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If Only Writers Had Uniforms   (May 2005)

Writers don't get no--oops, make that any--respect, and it's easy to see why. It's not difficult or dirty or adventurous work, and no fearlessness (except, perhaps, of rejection) is required. Anyone can do it, and judging by the limitless blogs, webpages and online conversations shuttling over the Web, everyone does.
The skills involved are not clear, despite all those years of high school and college English courses; open the latest Atlantic magazine and you'll find some utterly pedestrian prose praised to the stratosphere. Praise for the few is outsized, bordering on godhood (i.e. Nabokov), while the vast majority labor in sunless obscurity. Even more damning, a great many non-professional writers are very good: succinct and funny, with an identifiable voice.

Imagine if the same could be said of attorneys; in that wonderful world, any of the other folks on your Yahoo message board could take your case to court with a near-professional confidence.

Is it any wonder writers get zero respect?

The pay is similarly imbalanced, with the golden few earning sums usually reserved for those sitting on vast pools of pretroleum, while the remuneration for the typical scribbler is abysmal, laughable or even, if some "creativity" is allowed, truly pathetic.

Even worse, time has an insidious way of undermining what was categorically taken as "great" and revealing it as mediocre (Who won the Nobel Prize for Literature in 1919?); or alternatively, by taking what was dismissed as rubbish (Moby-Dick, anyone?) and elevating it to unabashed greatness. (This of course usually occurs after the writer's demise.)

So what it to be done? (Arrgh, Lenin again!)

If only writers had uniforms.

My, how our breasts would swell with pride! Why, we might even venture out in public without that cowering look of the oft-rejected.

But what should a writer's uniform look like?

History offers a rich trove of possibilities. For the slightly morbid careworn dandy look (easily feminized, as you can tell by the foppy bow), who better than Baudelaire?

In a more classic vein, consider Mark Twain's natty all-white outfit--also easily feminized (picture Annie Hall with a white vest and matching linen jacket).

In this publicity still from the film "Annie Hall" (originally titled "Anhedonia," if sources are to be believed), we note that Woody Allen, as befits a talented megabucks writer/director, is sporting the 1977 version of timeless white. Another fan of the look is Tom Wolfe.

Any number of female writers also offer a stylistic model for a writerly uniform befitting either the female or male form. Consider the Chinese-inspired look of Simone de Beauvoir in the accompanying photo (credit: Weltchronik.de).

But for my money, the only uniform flexible enough to clothe the vast range of writers is the unisex proto-futurist attire of Star Fleet Command. We are, after all, looking desperately to the future (and if not the future per se, then to a royalty check or handsome-paying gig just ahead), and the easily laundered, clean lines of the Star Fleet look should appeal to even the most fashion-averse amoungst us. Conversely, the Fashionistas will find ample expression in accessorizing the uniform (imagine what red open-toed sandals would do for it on a languid summer evening!)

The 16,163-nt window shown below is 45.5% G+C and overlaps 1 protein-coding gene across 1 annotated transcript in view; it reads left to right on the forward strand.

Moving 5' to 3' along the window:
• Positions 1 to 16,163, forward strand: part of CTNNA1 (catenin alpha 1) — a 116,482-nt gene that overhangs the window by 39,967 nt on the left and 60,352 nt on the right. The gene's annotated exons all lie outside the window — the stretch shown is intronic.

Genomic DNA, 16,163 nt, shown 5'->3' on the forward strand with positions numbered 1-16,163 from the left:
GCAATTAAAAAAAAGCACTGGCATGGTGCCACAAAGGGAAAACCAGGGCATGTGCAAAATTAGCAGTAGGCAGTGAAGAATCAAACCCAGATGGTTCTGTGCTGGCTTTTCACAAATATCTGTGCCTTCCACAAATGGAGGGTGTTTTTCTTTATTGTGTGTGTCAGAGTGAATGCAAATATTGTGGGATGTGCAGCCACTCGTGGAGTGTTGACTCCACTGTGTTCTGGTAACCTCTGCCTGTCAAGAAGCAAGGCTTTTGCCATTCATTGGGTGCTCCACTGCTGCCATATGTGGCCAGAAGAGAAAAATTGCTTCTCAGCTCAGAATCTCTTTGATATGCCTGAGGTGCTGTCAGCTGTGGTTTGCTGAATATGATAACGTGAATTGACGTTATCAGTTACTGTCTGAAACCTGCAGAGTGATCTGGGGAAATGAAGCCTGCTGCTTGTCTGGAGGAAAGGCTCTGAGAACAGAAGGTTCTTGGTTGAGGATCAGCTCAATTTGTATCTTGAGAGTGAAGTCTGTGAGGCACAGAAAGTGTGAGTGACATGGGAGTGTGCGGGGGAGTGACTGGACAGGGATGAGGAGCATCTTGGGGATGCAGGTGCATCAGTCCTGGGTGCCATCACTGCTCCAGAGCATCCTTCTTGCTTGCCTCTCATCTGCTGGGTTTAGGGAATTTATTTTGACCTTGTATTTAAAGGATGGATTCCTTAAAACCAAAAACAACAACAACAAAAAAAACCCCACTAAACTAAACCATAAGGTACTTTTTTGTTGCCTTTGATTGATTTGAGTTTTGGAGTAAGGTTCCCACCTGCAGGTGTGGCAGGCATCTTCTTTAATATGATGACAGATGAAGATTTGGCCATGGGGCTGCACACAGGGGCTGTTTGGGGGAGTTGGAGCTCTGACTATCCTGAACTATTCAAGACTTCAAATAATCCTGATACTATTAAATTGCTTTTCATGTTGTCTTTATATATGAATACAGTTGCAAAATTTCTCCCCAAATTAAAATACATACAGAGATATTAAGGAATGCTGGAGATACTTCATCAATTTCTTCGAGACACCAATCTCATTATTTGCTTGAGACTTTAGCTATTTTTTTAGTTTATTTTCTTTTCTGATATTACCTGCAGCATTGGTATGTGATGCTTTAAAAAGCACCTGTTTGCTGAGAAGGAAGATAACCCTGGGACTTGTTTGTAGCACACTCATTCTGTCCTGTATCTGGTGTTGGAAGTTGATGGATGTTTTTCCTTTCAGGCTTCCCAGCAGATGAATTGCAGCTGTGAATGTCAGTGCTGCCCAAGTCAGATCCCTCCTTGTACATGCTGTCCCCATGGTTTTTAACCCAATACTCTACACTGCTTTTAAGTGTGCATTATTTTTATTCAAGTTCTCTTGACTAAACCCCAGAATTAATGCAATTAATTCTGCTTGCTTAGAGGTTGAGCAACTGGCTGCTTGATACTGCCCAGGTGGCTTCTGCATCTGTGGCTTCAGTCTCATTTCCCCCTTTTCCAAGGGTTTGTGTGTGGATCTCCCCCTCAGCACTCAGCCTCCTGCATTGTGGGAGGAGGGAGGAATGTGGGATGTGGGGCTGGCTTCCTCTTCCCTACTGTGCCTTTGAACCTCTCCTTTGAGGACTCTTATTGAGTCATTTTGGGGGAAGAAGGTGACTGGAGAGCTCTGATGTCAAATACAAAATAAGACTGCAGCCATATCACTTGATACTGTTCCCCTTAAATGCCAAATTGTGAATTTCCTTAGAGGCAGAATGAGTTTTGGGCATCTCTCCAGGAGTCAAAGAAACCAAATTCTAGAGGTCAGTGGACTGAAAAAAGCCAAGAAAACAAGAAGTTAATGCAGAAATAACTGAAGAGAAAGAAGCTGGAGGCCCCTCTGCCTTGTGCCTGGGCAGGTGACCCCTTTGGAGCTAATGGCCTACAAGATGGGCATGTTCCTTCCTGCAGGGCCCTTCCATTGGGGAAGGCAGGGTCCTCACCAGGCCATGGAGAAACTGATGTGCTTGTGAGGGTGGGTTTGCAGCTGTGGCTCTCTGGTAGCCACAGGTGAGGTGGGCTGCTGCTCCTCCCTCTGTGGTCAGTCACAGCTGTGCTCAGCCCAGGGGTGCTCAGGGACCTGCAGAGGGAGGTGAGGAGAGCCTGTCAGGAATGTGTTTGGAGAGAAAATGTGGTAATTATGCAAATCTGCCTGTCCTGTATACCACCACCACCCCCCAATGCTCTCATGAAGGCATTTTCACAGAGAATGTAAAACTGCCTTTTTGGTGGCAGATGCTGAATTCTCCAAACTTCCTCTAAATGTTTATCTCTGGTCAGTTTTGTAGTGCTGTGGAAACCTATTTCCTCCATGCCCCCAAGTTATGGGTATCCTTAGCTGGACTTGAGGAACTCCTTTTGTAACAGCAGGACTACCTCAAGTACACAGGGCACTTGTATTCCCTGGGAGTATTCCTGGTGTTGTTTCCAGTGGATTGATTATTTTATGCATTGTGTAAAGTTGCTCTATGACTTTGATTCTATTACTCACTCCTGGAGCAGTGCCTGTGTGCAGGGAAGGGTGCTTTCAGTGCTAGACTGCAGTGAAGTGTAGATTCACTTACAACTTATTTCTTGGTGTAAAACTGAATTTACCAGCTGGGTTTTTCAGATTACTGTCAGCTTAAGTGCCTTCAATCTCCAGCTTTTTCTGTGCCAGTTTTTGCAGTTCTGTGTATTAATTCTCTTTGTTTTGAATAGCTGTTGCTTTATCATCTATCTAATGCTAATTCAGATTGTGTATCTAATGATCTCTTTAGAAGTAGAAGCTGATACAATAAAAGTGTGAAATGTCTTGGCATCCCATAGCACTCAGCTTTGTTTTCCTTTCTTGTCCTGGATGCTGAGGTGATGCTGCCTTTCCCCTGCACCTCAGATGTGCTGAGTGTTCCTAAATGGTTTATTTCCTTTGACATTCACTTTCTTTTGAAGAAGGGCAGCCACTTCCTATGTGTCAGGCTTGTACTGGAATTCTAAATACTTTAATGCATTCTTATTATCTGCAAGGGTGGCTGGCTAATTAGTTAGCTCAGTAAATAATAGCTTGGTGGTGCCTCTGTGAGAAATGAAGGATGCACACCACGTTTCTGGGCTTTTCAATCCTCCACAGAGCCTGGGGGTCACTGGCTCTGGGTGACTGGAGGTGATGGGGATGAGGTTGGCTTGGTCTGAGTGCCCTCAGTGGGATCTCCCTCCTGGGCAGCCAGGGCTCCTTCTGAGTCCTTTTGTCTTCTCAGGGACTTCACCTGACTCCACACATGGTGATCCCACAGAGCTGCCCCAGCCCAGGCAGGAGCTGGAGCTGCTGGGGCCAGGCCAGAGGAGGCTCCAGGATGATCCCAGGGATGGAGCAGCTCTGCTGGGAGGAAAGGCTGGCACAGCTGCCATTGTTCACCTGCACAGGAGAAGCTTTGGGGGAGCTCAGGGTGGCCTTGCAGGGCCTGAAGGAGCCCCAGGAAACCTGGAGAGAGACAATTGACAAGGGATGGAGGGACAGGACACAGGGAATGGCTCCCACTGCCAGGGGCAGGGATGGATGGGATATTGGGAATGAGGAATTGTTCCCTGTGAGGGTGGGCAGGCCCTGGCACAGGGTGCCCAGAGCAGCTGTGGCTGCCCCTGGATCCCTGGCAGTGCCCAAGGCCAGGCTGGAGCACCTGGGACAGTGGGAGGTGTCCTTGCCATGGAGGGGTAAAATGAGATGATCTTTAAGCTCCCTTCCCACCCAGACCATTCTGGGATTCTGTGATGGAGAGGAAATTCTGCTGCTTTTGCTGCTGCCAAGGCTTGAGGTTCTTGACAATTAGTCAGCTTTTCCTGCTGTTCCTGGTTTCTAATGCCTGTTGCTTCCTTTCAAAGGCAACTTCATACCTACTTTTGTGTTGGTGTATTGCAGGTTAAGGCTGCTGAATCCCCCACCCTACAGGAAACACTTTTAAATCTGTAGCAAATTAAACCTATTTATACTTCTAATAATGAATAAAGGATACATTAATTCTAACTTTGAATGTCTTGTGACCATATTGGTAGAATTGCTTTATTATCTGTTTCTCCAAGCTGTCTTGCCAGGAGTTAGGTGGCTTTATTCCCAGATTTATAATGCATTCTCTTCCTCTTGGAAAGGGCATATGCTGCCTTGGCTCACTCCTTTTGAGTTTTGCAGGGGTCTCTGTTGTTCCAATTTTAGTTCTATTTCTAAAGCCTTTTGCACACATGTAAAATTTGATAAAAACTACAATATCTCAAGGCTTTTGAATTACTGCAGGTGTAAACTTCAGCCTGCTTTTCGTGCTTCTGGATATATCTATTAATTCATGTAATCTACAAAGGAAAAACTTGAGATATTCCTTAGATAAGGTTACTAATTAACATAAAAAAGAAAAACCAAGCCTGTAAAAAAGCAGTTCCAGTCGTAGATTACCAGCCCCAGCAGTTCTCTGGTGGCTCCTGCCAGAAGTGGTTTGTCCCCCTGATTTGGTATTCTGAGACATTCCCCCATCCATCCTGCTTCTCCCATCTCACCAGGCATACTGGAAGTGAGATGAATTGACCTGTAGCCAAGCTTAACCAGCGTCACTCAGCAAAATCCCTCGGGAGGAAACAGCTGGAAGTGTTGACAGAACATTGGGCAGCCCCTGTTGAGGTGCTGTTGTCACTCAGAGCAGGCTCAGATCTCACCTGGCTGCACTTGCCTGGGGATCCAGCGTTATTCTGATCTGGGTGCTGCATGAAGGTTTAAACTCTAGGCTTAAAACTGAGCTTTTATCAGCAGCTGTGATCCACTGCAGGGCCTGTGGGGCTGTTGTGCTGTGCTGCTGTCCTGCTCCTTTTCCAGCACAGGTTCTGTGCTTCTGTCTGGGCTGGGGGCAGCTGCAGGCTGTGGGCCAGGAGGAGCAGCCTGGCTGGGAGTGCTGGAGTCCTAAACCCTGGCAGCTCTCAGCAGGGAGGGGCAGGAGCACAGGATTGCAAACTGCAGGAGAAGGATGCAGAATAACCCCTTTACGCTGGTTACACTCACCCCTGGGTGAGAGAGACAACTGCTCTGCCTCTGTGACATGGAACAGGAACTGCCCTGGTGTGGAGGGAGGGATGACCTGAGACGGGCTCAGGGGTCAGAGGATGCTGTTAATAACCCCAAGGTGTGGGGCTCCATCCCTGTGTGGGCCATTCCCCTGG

There will be those in such a famously individualistic trade who will reject a uniform as somehow authoritarian; but these rebellious souls will still be free to maintain their scruffy non-comformist look (thereby confirming their conformity, albeit to a parallel form), including the tattered bathrobe and crushed velour slippers which are the de riguer uniform of the dejected L.A. screenwriter. You know the one, sitting on a broken sofa in a dingy North Hollywood studio, pondering why his landlord calls so often and his agent so rarely. A uniform would sluice some pep right back into his step, for it would say one proud thing: despite the odds, the rejections and the poverty, I am still a writer.

There is another enormous advantage to the StarFleet look: the implicit hierarchy of Fleet uniforms. Even the most ardently egalitarian in our motley trade secretly or openly desires recognition as a damned fine writer; and if not that, then at least some standing within the exasperating horde.

It's easy to conjure up a Fleet-like array of epaulets and insignias which would subtly confer rank. A single ribbon might denote a journalism degree, while two would signify employment, with a small oak-leaf cluster for each decade of service in the newsroom. Service in the field could be recognized by a series of battle ribbons (red and white for 'Nam, blue and white for the Balkans, etc.)

A series of crisply designed silver ensignias could denote a writer's specialty: I for investigative, T for technical writing, SD for script doctor, PW for playwright, E for editor, M for marketing, BS for business-speak (a truly unfortunate set of initials, but somehow appropriate for slingers of jargon like "right-sizing"), and so on.

A stylized lance ensignia would confer the unenviable status of free-lancer, with epaulets awarded for the milestones of publication in a major media outlet or a $1,000 fee. Book contracts could be signified with artful pins, silver for non-fiction and gold for fiction. Sales above 5,000 would earn the writer a silver cluster while sales above 20,000 would earn a gold. For sales above 100,000 and a sale of film rights--who needs a lousy uniform once you've reached that Olympus?

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copyright © 2005 Charles Hugh Smith. All rights reserved in all media.

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